Review by Brad Walseth
As warm as the sunburst burnished wood top of his signature namesake Jimmy Bruno model Sadowsky guitar and as tasty as the blend smoldering in his pipe, veteran guitarist Jimmy Bruno's 13th release as a leader is an intimate trio setting that welcomes the listener into the bandleader's comfy and cozy home studio for this recording of eight original songs, all written by the participants, along with one surprising cover. Old school in its loose relaxed feel and avoidance of excessive production techniques (overdubs, edits), the session is enjoyable and features an unusual drumless environment, with the master guitarist joined by bassist Jeff Pedras and vibraphonist Tony Miceli.
This combo allows for plenty of space and room for the performers to stretch and ample opportunity is given to all three. Pedras does a fine job providing much of the rhythmic support normally provided by the drummer, while showing a fine sense of melodic invention. Vibraphonist Miceli is a delight, playing gracious and rewarding lines reflecting off of Bruno's guitar without overplaying. But of course, it is the guitarist's session and those listeners who love jazz guitar will find much to admire in Bruno's talents on the six-string electric guitar.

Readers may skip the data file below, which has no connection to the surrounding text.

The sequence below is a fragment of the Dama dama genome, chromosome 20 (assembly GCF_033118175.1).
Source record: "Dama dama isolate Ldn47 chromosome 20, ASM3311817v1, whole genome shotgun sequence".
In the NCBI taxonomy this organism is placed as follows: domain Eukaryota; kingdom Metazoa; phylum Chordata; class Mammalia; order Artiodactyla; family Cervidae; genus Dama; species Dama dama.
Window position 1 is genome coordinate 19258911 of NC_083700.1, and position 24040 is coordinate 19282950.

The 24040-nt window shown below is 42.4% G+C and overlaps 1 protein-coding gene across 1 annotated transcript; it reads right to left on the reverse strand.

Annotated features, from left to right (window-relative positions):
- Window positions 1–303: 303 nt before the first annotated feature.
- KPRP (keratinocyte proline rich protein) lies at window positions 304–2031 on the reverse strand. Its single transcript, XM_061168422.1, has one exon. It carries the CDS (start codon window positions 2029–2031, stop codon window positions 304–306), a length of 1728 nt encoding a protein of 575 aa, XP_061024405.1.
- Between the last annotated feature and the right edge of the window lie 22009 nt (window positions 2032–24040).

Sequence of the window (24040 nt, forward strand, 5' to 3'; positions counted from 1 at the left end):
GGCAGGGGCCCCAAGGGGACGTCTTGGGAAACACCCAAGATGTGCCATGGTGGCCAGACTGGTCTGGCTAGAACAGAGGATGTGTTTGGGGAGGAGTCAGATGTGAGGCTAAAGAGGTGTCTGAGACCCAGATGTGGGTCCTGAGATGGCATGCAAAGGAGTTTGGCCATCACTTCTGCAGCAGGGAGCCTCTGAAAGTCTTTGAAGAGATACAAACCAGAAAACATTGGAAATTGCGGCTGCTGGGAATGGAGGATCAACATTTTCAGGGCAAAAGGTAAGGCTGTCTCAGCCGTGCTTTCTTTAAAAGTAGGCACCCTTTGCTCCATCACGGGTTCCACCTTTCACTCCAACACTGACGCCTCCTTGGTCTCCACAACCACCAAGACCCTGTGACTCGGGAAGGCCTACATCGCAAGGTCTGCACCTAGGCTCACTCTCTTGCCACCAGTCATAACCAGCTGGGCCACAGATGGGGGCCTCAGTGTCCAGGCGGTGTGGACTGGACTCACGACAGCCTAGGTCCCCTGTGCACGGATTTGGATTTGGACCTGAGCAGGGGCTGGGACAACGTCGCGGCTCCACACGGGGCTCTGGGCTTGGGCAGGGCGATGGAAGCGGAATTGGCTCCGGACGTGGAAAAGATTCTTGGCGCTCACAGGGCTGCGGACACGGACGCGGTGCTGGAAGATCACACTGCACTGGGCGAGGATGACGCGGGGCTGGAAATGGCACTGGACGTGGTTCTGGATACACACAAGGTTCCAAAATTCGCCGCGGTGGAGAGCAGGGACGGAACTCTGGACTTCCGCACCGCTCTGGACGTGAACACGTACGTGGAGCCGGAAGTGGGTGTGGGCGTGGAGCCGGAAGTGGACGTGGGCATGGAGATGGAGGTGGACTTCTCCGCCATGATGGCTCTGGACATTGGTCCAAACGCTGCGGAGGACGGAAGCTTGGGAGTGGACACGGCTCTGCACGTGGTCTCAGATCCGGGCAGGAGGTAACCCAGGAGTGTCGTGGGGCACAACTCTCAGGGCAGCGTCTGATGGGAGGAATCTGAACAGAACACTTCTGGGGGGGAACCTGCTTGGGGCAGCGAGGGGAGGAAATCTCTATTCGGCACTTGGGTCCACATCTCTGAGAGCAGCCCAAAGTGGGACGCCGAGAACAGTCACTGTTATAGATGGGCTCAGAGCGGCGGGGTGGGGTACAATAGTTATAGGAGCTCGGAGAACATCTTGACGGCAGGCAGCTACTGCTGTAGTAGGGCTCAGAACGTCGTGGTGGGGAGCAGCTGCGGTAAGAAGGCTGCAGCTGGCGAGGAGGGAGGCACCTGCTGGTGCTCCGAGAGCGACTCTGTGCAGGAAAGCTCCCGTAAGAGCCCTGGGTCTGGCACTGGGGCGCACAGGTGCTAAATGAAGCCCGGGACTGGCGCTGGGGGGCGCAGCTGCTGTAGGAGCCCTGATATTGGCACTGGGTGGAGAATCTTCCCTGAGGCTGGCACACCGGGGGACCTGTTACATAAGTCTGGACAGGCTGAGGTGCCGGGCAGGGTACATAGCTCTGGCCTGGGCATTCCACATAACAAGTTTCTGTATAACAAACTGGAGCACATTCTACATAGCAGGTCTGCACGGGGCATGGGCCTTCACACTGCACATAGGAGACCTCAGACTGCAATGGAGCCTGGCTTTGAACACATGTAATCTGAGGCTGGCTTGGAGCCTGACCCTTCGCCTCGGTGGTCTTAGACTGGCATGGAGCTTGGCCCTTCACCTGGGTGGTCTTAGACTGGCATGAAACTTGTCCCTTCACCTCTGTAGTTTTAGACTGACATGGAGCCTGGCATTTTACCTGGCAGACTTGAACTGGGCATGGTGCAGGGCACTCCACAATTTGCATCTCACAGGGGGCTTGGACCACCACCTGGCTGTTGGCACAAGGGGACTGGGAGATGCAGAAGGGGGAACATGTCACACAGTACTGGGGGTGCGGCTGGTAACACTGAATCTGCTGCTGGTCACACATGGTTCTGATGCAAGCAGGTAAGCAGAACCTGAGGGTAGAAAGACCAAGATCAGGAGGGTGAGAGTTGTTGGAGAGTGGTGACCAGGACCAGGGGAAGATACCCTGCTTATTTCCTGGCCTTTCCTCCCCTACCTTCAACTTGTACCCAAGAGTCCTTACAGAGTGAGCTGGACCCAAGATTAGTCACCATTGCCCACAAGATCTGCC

Sporting impressive chops, hard earned from years of playing jazz for little pay in his native Philadelphia, Bruno's work is a wonder to behold. This is an artist whose background includes winning the Ted Mack Original Amateur Hour (the American Idol of its day) at the early age of 13; stints with Buddy Rich, Frank Sinatra, Lena Horne, Wayne Newton and others; and years spent as a sessions musician in L.A., working with the legendary Tommy Tedesco. Bruno chucked it all away in the '80s, and returned to Philly, where he played the jazz music he loved in small clubs while further honing his craft. His reputation has only grown with the years, garnering high praise from the likes of people like George Benson. Listening to him play, you can see why.
Bruno's lines are smooth and confident, but don't sound over-rehearsed. His tasteful phrasing is natural and loose and bubble over with the engaging sounds of years of hard work woodshedding and late nights jamming into the wee small hours. No David Torn-style distortion licks here, Bruno favors a clean dry and warm sound that suits him well. The interplay between the three musicians is respectfully heartfelt and the nuances (strings slapping for example) of a live performance, are all captured by this recording. It is difficult to single out any particular highlight because the results are all so consistently pleasant, but "Upstairs For Coffee" seems to be an especially appropriate number, "Jimmy's House" skitters energetically, while the Miceli arrangement of a JS Bach Theme for trio is quite nice as an unexpected foray.
A rare opportunity for those jazz guitar fans who enjoy players in the more traditional mode, Maplewood Avenue is an inviting thoroughfare, leading to a comfortable nook called Jimmy's house, where you can sip your hot coffee, light up your pipe and sit back and enjoy the music.